Continue onto Calle Castro, which is lined with houses with sheltered balconies, until reaching number 2, where you’ll find the Museum of the Contemporary Image (Museo de la Estampa Contemporánea) inside the seat of the CIEC Foundation. The museum boasts works by distinguished artists such as Pablo Picasso, Salvador Dalí, Joan Miró, Amadeo Gabino, and Luis Seoane, among many others. Guided tours are available by reservation, which can be arranged by phone or at the tourism office. Continuing along the same street you’ll reach the beautiful Plaza de la Constitución, in the area where the hillfort of Untia, which gave rise to the town, once stood. Here you’ll find the beautiful town hall, built from stone in the Neoclassical style. There is also the Church of Santiago, built in the 15th century in the Gothic style by the aristocrat Fernán Pérez de Andrade O Mozo in place of an older Romanesque church. The church’s entrance is on Calle de Lanzón. It has a basilica floor plan, three naves, and three apses. In the 16th century, the Clock Tower (Municipal Tower) was built adjacent to the church.

From the Plaza de la Constitución, heading north on Calle Roldán or Calle Pescadería you’ll reach the Plaza de Fernán Peréz de Andrade “the Good.” Here there are two extraordinary Gothic churches, both declared National Monuments. The Church of Santa María del Azogue was erected between the 14th and 15th centuries with a basilica floor plan, three naves, and a gable roof. Its main façade features a semicircular arch and a rose window. Just meters away is the Church of San Francisco, considered the best example of Galician Mendicant architecture. On the foundations of a 13th-century building, this church was constructed in 1387 by Count Fernán Pérez de Andrade “the Good” with a floor in the shape of a Latin cross, a single nave, and transversal arches which support the wooden arches of the ceiling. The church served as the Andrade family mausoleum and houses the spectacular Gothic tomb of Fernán Peréz de Andrade, supported by sculptures of a wild boar and a bear.

In the valley that surrounds the town you’ll find the vineyards of Betanzos. Wine production is on the decline, but you can still taste its bitter and fruity liquors at the bars that bear a laurel branch on their door. Several industries related to the production and preservation of wine developed, such as those of wine pressing, bottling, casks, and sealing, all of which left their mark on the town. Other industries that stood the test of time and which give their name to some of the city’s streets include tin and zocas (clogs). Nearby there is also a workshop that makes flutes.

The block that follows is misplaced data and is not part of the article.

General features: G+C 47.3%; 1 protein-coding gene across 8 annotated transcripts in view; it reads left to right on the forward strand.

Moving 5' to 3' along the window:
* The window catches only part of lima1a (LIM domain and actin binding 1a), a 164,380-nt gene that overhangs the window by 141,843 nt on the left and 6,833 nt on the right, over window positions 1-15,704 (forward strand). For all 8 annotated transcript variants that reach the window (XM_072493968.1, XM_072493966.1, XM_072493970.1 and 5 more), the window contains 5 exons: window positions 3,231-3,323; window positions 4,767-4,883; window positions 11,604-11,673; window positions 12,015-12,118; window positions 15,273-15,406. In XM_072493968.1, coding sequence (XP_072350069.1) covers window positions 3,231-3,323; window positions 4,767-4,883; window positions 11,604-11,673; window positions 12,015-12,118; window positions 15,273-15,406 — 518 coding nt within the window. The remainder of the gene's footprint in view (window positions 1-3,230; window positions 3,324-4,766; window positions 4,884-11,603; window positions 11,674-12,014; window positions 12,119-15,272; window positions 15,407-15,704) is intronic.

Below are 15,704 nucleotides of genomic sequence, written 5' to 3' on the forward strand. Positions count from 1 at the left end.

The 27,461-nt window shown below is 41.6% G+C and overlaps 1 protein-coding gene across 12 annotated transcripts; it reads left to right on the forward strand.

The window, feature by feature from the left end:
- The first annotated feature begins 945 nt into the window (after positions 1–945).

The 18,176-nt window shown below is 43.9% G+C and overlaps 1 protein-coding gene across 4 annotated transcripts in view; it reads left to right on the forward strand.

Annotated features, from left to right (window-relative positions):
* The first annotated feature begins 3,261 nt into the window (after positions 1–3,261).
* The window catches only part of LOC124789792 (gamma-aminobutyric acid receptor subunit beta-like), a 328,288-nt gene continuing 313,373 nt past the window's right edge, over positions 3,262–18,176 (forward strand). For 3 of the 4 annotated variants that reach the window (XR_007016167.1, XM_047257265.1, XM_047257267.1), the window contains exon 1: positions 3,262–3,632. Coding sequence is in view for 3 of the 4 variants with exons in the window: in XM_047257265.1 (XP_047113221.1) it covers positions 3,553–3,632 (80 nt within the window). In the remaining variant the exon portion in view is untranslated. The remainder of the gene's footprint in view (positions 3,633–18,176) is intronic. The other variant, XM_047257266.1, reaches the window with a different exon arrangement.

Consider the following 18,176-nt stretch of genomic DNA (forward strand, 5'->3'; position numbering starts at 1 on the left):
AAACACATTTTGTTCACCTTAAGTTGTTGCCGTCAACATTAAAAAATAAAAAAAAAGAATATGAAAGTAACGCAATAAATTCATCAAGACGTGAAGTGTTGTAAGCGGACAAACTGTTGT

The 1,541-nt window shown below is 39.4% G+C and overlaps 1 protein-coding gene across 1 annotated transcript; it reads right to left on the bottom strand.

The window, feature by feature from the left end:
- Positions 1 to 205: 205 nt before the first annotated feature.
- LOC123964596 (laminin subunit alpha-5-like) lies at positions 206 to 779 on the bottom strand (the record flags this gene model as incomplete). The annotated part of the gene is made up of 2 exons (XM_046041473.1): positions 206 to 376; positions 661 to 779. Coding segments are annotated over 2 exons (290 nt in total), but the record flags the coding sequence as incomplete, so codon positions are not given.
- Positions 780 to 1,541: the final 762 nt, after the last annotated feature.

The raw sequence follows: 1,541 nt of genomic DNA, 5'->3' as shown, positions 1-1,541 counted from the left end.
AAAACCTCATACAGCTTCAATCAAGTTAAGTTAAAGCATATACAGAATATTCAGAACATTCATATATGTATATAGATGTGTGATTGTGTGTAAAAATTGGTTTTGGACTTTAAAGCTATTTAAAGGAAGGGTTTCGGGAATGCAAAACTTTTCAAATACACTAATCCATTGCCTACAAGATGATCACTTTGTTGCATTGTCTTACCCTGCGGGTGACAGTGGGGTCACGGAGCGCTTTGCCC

In August, during the holiday in honor of San Roque there are two main events: the releasing of the paper lantern and the romería of Os Caneiros (an annual religious pilgrimage). The largest paper lantern in the world—25 meters high, 50 meters across, and 120 kilograms—is released into the sky on the night of San Roque (August 16) from Plaza de los Hermanos García Naveira. Then the two groups of pilgrims make their way through Mandeo Valley on decorated rowboats. The celebrations on August 18 and 25 have a rustic character and center around food and wine. On September 28 and 29, the romería of San Miguel, also known as the romería de los Alborotados, takes place, usually coinciding with the Festa do Mosto. Betanzos holds another wine festival on the second weekend in May.

During the rest of the year, the life of the town continues with various fun, traditional events. On the 1st and the 16th of every month is the biweekly festival, instituted by Sancho IV in the 13th century. The Santos festival (November 1), the New Year’s Day festival, and the May 1st festival are the most popular and best-known. One well-known historical festival is the Renaissance fair, held during the second weekend in July. During this event Betanzos travels back in time and the entire historical quarter of the city is converted into a traditional medieval city, featuring several booths with local products, activities of the time, and a variety of theater and street music performances.

Iglesia de Santiago

Other popular cultural events include the Bienal de las Balconadas, celebrated during even years in the months of July and August, when up to 200 paintings are hung outdoors, as well as the Gráfica engraving contest held at the high school.

Must-see

Dónde dormir en Betanzos
Iglesia de San Francisco
Dónde dormir en Betanzos
Plaza de los Hermanos García Naviera

Basic facts

Coordinates

43° 17′ 0″ N, 8° 13′ 0″ W

Distances

A Coruña 23 km, Santiago 66 km, Madrid 581 km

Parking

Underground at Plaza de los Hermanos García Naveira

Altitude

36 m

Habitants

13 445 (2013)

Holidays

Patron saint festival in honor of San Roque (August 14-25)

Renaissance fair, biweekly festivals (the 1st and 16th day of every month), Bienal de las Balconadas (July-August), Gráfica engraving contest, Tortilla Festival

Artesanía Lagoa: seals (for the transport and storage of water), oak and chestnut barrels, jars, zocas (clogs), presses and bottles for wine, basins, copper pans, etc.